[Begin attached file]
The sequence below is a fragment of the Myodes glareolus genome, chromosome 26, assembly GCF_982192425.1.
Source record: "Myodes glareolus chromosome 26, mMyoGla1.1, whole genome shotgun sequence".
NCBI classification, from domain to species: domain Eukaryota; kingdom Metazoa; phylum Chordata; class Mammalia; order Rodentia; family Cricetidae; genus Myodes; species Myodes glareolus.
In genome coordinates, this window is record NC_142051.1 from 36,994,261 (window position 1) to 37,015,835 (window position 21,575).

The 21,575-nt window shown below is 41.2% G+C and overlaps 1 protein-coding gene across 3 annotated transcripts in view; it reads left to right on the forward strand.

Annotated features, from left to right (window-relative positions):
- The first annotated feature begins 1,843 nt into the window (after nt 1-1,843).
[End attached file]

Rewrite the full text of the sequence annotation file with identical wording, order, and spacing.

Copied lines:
The sequence below is a fragment of the Myodes glareolus genome, chromosome 26, assembly GCF_982192425.1.
Source record: "Myodes glareolus chromosome 26, mMyoGla1.1, whole genome shotgun sequence".
NCBI classification, from domain to species: domain Eukaryota; kingdom Metazoa; phylum Chordata; class Mammalia; order Rodentia; family Cricetidae; genus Myodes; species Myodes glareolus.
In genome coordinates, this window is record NC_142051.1 from 36,994,261 (window position 1) to 37,015,835 (window position 21,575).

The 21,575-nt window shown below is 41.2% G+C and overlaps 1 protein-coding gene across 3 annotated transcripts in view; it reads left to right on the forward strand.

Annotated features, from left to right (window-relative positions):
- The first annotated feature begins 1,843 nt into the window (after nt 1-1,843).